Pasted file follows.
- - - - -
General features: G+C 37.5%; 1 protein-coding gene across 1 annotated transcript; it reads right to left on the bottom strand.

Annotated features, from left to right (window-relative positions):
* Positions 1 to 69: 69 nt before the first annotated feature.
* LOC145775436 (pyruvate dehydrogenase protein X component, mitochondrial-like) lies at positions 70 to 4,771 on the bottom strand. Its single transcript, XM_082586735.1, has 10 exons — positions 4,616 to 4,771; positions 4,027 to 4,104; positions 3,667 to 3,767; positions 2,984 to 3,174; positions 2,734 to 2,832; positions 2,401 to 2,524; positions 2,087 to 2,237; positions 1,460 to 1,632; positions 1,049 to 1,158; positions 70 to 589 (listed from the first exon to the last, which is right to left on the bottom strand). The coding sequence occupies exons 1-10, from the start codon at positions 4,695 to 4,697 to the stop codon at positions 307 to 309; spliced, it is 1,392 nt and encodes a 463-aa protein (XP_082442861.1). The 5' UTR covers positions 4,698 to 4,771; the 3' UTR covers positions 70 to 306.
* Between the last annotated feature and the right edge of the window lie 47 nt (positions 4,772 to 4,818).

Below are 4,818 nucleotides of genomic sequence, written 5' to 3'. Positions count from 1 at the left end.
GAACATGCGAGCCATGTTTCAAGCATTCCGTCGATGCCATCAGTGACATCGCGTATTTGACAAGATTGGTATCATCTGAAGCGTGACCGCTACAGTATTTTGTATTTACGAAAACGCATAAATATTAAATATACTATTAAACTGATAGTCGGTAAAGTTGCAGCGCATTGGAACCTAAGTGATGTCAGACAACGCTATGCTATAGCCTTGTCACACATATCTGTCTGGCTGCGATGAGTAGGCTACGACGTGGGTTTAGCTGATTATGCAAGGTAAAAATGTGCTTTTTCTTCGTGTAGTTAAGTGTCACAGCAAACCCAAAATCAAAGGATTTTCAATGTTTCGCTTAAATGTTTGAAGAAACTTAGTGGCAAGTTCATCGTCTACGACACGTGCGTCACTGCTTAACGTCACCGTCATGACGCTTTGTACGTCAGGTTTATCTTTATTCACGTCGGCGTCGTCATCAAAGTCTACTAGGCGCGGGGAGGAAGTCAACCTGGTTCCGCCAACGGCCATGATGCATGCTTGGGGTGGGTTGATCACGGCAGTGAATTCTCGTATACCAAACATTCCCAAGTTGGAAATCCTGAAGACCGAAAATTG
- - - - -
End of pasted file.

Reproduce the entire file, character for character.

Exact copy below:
General features: G+C 37.5%; 1 protein-coding gene across 1 annotated transcript; it reads right to left on the bottom strand.

Annotated features, from left to right (window-relative positions):
* Positions 1 to 69: 69 nt before the first annotated feature.
* LOC145775436 (pyruvate dehydrogenase protein X component, mitochondrial-like) lies at positions 70 to 4,771 on the bottom strand. Its single transcript, XM_082586735.1, has 10 exons — positions 4,616 to 4,771; positions 4,027 to 4,104; positions 3,667 to 3,767; positions 2,984 to 3,174; positions 2,734 to 2,832; positions 2,401 to 2,524; positions 2,087 to 2,237; positions 1,460 to 1,632; positions 1,049 to 1,158; positions 70 to 589 (listed from the first exon to the last, which is right to left on the bottom strand). The coding sequence occupies exons 1-10, from the start codon at positions 4,695 to 4,697 to the stop codon at positions 307 to 309; spliced, it is 1,392 nt and encodes a 463-aa protein (XP_082442861.1). The 5' UTR covers positions 4,698 to 4,771; the 3' UTR covers positions 70 to 306.
* Between the last annotated feature and the right edge of the window lie 47 nt (positions 4,772 to 4,818).

Below are 4,818 nucleotides of genomic sequence, written 5' to 3'. Positions count from 1 at the left end.
GAACATGCGAGCCATGTTTCAAGCATTCCGTCGATGCCATCAGTGACATCGCGTATTTGACAAGATTGGTATCATCTGAAGCGTGACCGCTACAGTATTTTGTATTTACGAAAACGCATAAATATTAAATATACTATTAAACTGATAGTCGGTAAAGTTGCAGCGCATTGGAACCTAAGTGATGTCAGACAACGCTATGCTATAGCCTTGTCACACATATCTGTCTGGCTGCGATGAGTAGGCTACGACGTGGGTTTAGCTGATTATGCAAGGTAAAAATGTGCTTTTTCTTCGTGTAGTTAAGTGTCACAGCAAACCCAAAATCAAAGGATTTTCAATGTTTCGCTTAAATGTTTGAAGAAACTTAGTGGCAAGTTCATCGTCTACGACACGTGCGTCACTGCTTAACGTCACCGTCATGACGCTTTGTACGTCAGGTTTATCTTTATTCACGTCGGCGTCGTCATCAAAGTCTACTAGGCGCGGGGAGGAAGTCAACCTGGTTCCGCCAACGGCCATGATGCATGCTTGGGGTGGGTTGATCACGGCAGTGAATTCTCGTATACCAAACATTCCCAAGTTGGAAATCCTGAAGACCGAAAATTG